Hi! I'm Disaya, an Illustrator and Comic Artist. I post my art here as well as anything I find interesting.
Hey there, sorry I haven’t been on in a while. I’m currently dealing with some bad computer problems, my computer is currently dying so I don’t really k…
Sorry I haven’t been active here, computer problems to deal with. But I’m active on instagram(since it’s easiest for art right now) ,so if you wanna follow then please do.
I’m disayadraws or http://instagram.com/disayadraws
Hi! Sorry it took so long to answer this, but I didn’t realize my inbox was FULL of messages as Tumblr was emailing my junk email whenever an ask was sent. There are thousands of ways to get noticed, so here are just a FEW tips that I can think of at 2 in the morning.
OK, so first of all, POST ART! It sounds silly, but very frequently artists will only post a doodle here, or a doodle there, and remain inactive for long periods of time, because they worry that they’re not yet good enough. We’re all constantly growing as artists, so it’s acceptable if everything isn’t perfect. And the thing is, that even a few imperfect pieces will help a casual viewer start to remember you and what you bring. Also, with each new piece of artwork submitted, you have another chance to catch some new viewers. Casual fans may become more active if you post frequently with art, or advice, or information.
Secondly, whether it’s on Deviantart, Tumblr, or anywhere else, properly tag your artwork! Tagging artwork creates yet another venue for people who have never seen your stuff before to find it! And think of some tags that might be a little odd, but still define you. It’s not just “pokemon” but “pokemon art” more specific tags will have less views, but you’re also less likely to get lost in a deluge of other posts.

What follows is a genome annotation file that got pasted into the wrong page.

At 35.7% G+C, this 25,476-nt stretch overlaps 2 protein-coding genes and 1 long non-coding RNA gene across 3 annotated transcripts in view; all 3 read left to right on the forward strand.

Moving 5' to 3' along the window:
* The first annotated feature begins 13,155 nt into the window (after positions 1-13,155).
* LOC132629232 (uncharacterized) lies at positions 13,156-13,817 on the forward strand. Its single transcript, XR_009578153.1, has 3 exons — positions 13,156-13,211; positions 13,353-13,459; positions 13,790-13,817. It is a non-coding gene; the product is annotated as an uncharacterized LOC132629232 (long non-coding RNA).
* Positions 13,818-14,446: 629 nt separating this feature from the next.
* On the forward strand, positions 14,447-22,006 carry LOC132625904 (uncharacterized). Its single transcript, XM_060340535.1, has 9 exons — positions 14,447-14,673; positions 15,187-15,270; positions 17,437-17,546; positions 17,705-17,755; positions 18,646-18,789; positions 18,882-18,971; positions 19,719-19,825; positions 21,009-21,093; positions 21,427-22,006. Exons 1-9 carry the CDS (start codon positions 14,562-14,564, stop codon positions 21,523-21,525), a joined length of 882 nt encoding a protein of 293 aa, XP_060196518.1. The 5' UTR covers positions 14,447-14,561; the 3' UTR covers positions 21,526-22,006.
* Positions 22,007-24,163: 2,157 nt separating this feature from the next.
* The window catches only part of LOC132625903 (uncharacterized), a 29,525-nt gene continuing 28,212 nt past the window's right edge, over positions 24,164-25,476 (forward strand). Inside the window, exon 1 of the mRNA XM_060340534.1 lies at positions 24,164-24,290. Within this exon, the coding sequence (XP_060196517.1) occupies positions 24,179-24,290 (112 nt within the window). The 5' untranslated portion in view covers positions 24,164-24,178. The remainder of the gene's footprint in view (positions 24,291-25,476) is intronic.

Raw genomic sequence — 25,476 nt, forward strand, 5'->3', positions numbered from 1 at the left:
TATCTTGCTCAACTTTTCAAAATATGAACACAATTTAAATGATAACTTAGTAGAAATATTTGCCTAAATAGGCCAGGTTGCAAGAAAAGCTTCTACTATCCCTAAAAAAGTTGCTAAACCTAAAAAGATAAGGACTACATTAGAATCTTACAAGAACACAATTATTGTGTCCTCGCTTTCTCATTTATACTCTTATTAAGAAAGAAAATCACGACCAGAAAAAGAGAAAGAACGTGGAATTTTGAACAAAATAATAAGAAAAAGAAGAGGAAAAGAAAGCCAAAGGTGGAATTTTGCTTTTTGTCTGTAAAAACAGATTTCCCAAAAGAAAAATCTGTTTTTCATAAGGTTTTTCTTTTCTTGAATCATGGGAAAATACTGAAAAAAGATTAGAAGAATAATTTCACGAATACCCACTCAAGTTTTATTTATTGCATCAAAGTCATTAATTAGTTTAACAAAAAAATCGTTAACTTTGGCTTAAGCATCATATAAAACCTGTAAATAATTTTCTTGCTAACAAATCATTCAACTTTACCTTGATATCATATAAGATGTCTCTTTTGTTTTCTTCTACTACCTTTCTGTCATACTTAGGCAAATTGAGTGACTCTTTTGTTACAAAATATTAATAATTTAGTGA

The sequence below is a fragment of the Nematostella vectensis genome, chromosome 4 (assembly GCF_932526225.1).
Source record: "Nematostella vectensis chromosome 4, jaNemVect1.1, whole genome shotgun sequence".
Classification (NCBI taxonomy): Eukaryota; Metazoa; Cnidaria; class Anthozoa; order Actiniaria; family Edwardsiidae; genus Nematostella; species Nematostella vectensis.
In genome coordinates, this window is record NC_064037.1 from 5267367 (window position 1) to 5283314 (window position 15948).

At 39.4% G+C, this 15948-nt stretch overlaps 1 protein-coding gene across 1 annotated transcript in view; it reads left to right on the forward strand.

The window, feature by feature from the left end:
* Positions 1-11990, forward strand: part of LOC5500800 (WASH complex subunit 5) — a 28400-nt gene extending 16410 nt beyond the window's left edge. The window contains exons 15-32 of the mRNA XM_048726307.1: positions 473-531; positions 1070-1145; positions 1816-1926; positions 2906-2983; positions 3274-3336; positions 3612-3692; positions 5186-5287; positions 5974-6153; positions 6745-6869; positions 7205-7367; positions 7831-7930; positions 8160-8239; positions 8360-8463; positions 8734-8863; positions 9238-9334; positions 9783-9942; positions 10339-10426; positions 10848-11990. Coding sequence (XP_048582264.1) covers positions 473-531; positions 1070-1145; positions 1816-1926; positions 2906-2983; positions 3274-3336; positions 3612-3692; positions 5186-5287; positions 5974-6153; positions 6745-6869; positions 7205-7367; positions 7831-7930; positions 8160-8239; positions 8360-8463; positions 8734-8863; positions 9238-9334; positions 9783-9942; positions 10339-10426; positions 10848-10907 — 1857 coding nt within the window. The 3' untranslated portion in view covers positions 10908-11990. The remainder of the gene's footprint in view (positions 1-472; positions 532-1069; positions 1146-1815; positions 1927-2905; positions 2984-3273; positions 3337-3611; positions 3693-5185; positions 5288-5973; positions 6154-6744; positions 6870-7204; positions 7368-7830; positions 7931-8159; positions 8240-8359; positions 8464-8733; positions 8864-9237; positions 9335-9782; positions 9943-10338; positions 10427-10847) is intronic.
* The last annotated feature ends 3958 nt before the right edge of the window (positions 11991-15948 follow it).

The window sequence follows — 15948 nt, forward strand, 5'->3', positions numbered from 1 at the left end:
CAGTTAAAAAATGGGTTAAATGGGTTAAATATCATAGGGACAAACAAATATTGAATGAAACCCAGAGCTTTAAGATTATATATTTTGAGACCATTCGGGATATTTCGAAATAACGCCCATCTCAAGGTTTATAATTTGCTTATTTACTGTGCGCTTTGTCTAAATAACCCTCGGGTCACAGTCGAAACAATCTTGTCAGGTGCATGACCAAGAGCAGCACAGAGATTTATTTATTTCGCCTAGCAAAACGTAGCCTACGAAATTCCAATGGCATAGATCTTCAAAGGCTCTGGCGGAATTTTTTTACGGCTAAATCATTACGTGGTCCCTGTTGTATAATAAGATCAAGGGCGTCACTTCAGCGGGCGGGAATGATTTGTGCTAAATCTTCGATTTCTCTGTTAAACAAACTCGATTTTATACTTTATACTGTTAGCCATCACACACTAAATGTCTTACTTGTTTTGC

Become active in a community. Whether it’s a community you create, or a community you’re already a part of, if you become more active, people will be likely to come visit your page just by merit if you being there. As the community grows, your visibility can grow, too! For example, Sketch Dailies on Twitter was just a small group, but exploded overnight! Now just by merit of them reposting occasional artwork, I have found a ton of new artists I otherwise never would have heard of.
Put your art EVERYWHERE! You never know where someone can find you! Put your art on Deviantart, Tumblr, Facebook, Instagram, etcetcetc. Some times people will follow you across multiple platforms, but often I find that people have 1-2 platforms they primarily use to view artwork, and if an artist isn’t a part of those platforms, they really won’t actively follow their work. Even if you don’t post much, just having your art on a platform can be good. I got my children’s book illustration gig from some scattered art that had been posted to Instagram that I had totally forgotten. Since then, I’ve been more active in posting.
Go to conventions and network!! This is less of a “How to get fans online” and more of a “How to get noticed by people who can PAY YOU for your art!” Look up local conventions and go to them and talk to all of the artists there. Often, they can give you advice, or even possibly will ask you to go to a sketch crawl with them. By following artists you meet locally you can start to see into their network, and befriend other people, too. The art world is rather small, and everyone eventually knows everyone, which is actually kind of nice! If you’re friendly and open, you can meet a ton of people. If you feel confident with your artwork, sell at a convention! Even if you don’t make a ton (or any) money at first, you can meet very valuable contacts and make business deals! I’ve gotten multiple job offers even from conventions I never would have thought that possible. I met Laila from Girls Make Games (learndistrict.com) at Fanime, met the guy I’m doing a children’s book for through Wondercon as well as met several publishers there, and just met another possible job lead through SF ZineFest. A friend of mine had her comic picked up by Cartoon Network through APE! These conventions give you tons of opportunities to meet professional people, get advice, and also show your best face for potential work! It often takes 2-3 years to get comfortable enough showing your artwork at conventions to make an impact on strangers, so it’s best to start early, and make your mistakes then before it’s as big of a deal.